Beyond the obvious – the radiant physicality, the piercing blue orbs and classic European beauty (she is a Ukrainian descendant after-all) – I want to say Vera's trademark is her range and diversity. As discussed in the opener, here's a talent who knows no limits when it comes to her craft – leading role, supporting turn, big-budget, indie, comedy, drama, it doesn't matter – Vera is capable of making every character she plays believable. And if you want to see what I believe is her finest film performance, go watch the 2004 flick DOWN TO THE BONE to see an absolute gut-wrenching turn. In that flick Vera completely strips all sense of vanity and innate beauty and delivers an incredibly powerful performance of a mother and estranged wife desperate to kick a secret cocaine habit during a harsh upstate New York winter. No joke, this and UP IN THE AIR are easily Vera's finest non-genre performances. Go seem them both if you've not already!


Buy JOSHUA here

For everyone who appreciated the instant credibility Vera and Peter Sarsgaard brought to the fun little kiddy horror flick ORPHAN, than I really suggest you scope the same qualities Vera and Sam Rockwell brought to the 2007 thriller JOSHUA. In fact, I'm convinced it was Vera's turn in JOSHUA that won her the role in ORPHAN two years later. Seriously. It's the quality of acting that Vera, Sam and others like Celia Weston, Michael McKean and Dallas Roberts that instantly elevates what would otherwise be an easily overlooked piece of horror pabulum.  And that's the sign of a great actor: the ability to elevate the material and make those around you better.

Directed by George Ratliff, from a script he co-wrote with David Gilbert, JOSHUA has a pretty simple setup. When newborn baby Lily is welcomed by the idyllic Cairn family, things seem blessed at first. That is, until 9 year old brother Joshua starts to lash out at the presence of his baby sister. His jealousy turns into sinister rage and soon, not a single Cairn family member is safe from the kid's blood-parched wrath. Sure, it has signs of THE GOOD SON, as did ORPHAN, but because of the supreme acting talent supporting the menacing child – Vera in particular – the movie works far better than it should. In the end it's actually a pretty slick little creepy-kid thriller that sneaks up on you leaves a lingering haunt. 


Buy Bates Motel Season 1 here

While checked-in at the Bates Motel for the foreseeable future, Vera has a couple of new projects worthy of mentioning. The first of course would have to be THE CONJURING 2: THE ENFIELD POLTERGEIST, which is still in the early phases of pre-production. While the plot is still undisclosed at this point, we do know the flick will be written by Carey and Chad Hayes, the same sibling-duo who penned the first flick. We also know the anticipated horror sequel has already been tagged with an October 23rd, 2015 release date, and will also star Patrick Wilson in the reprised role of Ed Warren (Vera his wife Lorraine). Perhaps the biggest question though is, will James Wan return to the director's chair, or with the ongoing drama of FAST & FURIOUS 7, will he have enough time, energy and morale to helm both flicks? Also, didn't Wan claim a few months ago he was done directing horror flicks? Somehow I seriously doubt that!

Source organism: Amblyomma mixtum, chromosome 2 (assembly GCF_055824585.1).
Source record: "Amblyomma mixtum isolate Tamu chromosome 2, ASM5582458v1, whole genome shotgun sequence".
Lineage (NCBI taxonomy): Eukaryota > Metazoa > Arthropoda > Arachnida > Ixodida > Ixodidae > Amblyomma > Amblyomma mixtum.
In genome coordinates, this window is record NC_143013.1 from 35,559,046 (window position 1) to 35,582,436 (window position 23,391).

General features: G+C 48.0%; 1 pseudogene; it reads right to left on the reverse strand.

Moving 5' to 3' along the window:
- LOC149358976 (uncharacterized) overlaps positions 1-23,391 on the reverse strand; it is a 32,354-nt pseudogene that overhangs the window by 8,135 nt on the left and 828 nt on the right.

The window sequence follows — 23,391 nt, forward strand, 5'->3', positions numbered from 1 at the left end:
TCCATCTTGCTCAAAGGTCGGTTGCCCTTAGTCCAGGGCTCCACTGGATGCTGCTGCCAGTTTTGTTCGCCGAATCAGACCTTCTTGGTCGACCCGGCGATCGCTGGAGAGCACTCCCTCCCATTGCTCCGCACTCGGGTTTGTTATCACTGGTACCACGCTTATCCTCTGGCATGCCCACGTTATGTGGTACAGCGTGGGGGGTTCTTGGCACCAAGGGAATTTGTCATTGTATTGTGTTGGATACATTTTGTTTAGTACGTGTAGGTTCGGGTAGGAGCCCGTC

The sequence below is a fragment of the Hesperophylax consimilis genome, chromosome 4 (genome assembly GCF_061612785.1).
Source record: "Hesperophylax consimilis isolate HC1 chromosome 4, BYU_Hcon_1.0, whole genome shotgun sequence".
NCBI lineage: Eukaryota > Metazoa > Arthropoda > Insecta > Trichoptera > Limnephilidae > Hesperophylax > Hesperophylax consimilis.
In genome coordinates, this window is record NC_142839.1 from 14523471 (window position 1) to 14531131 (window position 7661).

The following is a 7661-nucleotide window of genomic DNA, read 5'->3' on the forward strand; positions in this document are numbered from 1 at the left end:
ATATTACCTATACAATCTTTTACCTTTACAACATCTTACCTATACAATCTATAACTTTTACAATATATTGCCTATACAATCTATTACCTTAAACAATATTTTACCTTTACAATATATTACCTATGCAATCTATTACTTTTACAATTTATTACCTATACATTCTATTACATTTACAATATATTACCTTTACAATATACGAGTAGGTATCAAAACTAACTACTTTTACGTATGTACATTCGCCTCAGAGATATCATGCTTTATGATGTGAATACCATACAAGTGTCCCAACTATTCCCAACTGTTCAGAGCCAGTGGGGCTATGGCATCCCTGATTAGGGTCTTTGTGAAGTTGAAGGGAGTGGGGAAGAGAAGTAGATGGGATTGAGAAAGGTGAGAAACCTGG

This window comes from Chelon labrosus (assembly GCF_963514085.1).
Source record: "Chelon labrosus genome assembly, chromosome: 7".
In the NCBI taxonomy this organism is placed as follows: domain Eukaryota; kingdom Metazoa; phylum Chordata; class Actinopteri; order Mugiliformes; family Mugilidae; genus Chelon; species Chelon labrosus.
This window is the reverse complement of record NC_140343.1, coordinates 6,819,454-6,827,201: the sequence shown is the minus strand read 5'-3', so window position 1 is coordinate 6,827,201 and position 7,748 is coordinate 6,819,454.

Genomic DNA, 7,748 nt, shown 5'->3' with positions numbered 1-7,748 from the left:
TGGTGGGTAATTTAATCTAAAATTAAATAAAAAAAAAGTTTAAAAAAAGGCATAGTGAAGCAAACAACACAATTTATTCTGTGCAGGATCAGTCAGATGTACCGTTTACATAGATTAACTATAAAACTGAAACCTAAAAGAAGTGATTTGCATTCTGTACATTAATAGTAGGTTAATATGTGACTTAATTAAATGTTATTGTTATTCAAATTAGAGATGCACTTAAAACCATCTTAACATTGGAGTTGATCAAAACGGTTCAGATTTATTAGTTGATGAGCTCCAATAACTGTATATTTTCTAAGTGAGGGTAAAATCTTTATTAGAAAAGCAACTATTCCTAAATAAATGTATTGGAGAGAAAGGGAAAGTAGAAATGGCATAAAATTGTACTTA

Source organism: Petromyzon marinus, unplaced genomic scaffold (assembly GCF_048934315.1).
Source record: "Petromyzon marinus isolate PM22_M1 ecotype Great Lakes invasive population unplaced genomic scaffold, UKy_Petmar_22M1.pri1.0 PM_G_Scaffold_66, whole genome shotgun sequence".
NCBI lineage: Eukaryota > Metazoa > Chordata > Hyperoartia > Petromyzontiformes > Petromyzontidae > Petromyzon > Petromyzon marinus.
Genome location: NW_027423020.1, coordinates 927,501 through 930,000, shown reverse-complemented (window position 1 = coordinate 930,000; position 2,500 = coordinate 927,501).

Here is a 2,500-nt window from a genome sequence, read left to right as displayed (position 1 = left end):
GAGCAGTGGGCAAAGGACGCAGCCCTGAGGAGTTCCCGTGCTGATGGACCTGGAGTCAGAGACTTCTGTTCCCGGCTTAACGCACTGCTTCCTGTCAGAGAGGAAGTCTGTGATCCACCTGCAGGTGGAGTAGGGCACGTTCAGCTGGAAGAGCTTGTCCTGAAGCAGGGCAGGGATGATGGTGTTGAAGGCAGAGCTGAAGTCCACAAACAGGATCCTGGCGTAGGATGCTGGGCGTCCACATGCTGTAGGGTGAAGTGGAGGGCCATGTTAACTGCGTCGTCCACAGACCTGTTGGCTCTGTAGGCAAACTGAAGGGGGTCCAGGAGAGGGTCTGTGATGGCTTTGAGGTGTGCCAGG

The second flick of Farmiga's worth keeping an eye on is something called THE JUDGE, an A-list picture slated for an October 14, 2014 release. Before we get to the supporting cast, peep the premise:

A successful lawyer returns to his hometown for his mother's funeral only to discover that his estranged father, the town's judge, is suspected of murder.

Aside from Vera, the murder-mystery drama stars Robert Downey Jr., Robert Duvall, Melisa Leo, Vincent D'Onofrio, Billy Bob Thornton, Leighton Meester and David Krumholtz. Seems like a no-brainer-must-see to me!



Despite running the gamut of genres and subgenres on such varied platforms as TV, film, theater – Vera Farmiga has become gracefully grounded in our realm of the macabre. And we love her for that! Ever since giving her tour-de-force turn in DOWN TO THE BONE in 2004, Farmiga has continued to give tough, gritty, yet realistically vulnerable performances in stuff like THE MANCHURIAN CANDIDATE, THE DEPARTED, JOSHUA, QUID PRO QUO, ORPHAN, SOURCE CODE, THE CONJURING, and of course, most recently in Bates Motel…which offers her the chance to play a deeply complex character in a long-form medium. Whether her career has organically migrated into this territory or if it was a deliberate personal decision, it doesn't really change the fact that we should all feel extremely lucky that Vera continually embraces the horror/thriller genre. Beauty aside, her mere presence of talent instantly makes every project, in our out of genre, that much better!

Source: Arrow in the Head

About the Author

5371 Articles Published

Jake Dee is one of JoBlo’s most valued script writers, having written extensive, deep dives as a writer on WTF Happened to this Movie and it’s spin-off, WTF Really Happened to This Movie.